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Wednesday, April 25, 2018

End violence against women

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Violence against women and girls is the most common violation of the human rights, in South Asia and beyond.  It affects women of all ages, and of any social or economic background, sometimes at the cost of their lives. More must be done to eliminate this scourge from our societies.

2017 marks the 26th years of 16 Days of Activism against Gender-Based Violence - An international campaign to challenge violence against women and girls around the world. The campaign runs every year from 25 November, the International Day for the Elimination of Violence against Women, to 10 December, Human Rights Day.

International Day for the Elimination of Violence Against Women and Girls - a day that reminds us that we all have a role to play in ending the world's most pervasive, yet one of the least recognized human rights abuses.  For many girls and young women, sexual abuse and harassment is, unfortunately, part of their daily routine.

From being leered at, to being groped, verbally abused and even masturbated on, girls and young women are at a constant threat of being sexually assaulted. Crowded streets, buses, trains and other public spaces are the most common locations for such assaults. Such public sexual harassment is colloquially called 'eve teasing' and has become so institutionalized in our society that more often than not, young women and girls are advised to ignore it.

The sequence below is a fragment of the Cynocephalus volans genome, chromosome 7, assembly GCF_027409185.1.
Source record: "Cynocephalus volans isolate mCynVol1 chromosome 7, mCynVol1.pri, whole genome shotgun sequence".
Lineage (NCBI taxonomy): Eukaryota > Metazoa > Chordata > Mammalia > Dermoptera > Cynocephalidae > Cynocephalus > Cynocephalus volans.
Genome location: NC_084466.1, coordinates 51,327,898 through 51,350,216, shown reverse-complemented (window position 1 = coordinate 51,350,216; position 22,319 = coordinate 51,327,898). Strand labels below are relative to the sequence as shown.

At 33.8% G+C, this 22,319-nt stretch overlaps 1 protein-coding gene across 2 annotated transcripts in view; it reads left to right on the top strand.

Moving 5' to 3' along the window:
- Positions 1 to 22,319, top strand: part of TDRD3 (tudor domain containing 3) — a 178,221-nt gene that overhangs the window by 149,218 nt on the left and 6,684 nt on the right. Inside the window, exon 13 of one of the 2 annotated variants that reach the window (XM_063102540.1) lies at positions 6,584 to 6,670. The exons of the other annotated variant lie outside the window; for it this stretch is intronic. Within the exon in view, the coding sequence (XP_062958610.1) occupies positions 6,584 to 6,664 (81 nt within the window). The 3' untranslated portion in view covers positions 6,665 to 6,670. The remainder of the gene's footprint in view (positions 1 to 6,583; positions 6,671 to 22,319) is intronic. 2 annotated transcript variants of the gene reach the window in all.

As a result, women and girls are constantly on guard, fearing everything from the verbal harassment and groping they suffer in public spaces and on public buses to far more violent assaults like marital rape and domestic violence. Gender-based violence, in both public and private spaces, is a global pandemic and has crippling effects on the women and girls themselves and the community as a whole.

Sayfty in partnership with UN Women, the United Nations Inter-Agency Network on Youth Development's Working Group on Youth and Gender Equality and other key partnering organizations has organized 16 self-defense workshops in 16 countries for young women (aged 15-30) to empower them with basic self-defense skills to keep them safer from gender-based violence.

The event also presents an opportunity to evaluate the lack of safe solutions to address the problem of violence against girls and young women and takes a closer look at the role of body autonomy and self-awareness. As part of the Bangladesh initiative, AIM Initiative Foundation and Evolution 360 with partnered with Peoples Radio 91.6 FM conducted a workshop in Dhaka on December 9, 2017. The workshop was organized at Dhaka University and attended by 33 young women. The objective of the workshop was to focus on few self-defense techniques, which can help girls stay alert and safe in daily situations.

"The feedback we are getting from participants around the world is that more of such workshops are needed. Self-defense for girls should become an integral part of school curriculums" said Dr. Shruti Kapoor, founder of Sayfty, global organization that educates and empowers young women and girls against gender-based violence. 

Violence in crowds and digital sexual abuse are other dimensions of violence against women and wide-spread global problems which needs to be tackled. Violence in public spaces and online might restrict women's freedom of speech. These violations need to be reported and call for a comprehensive response.


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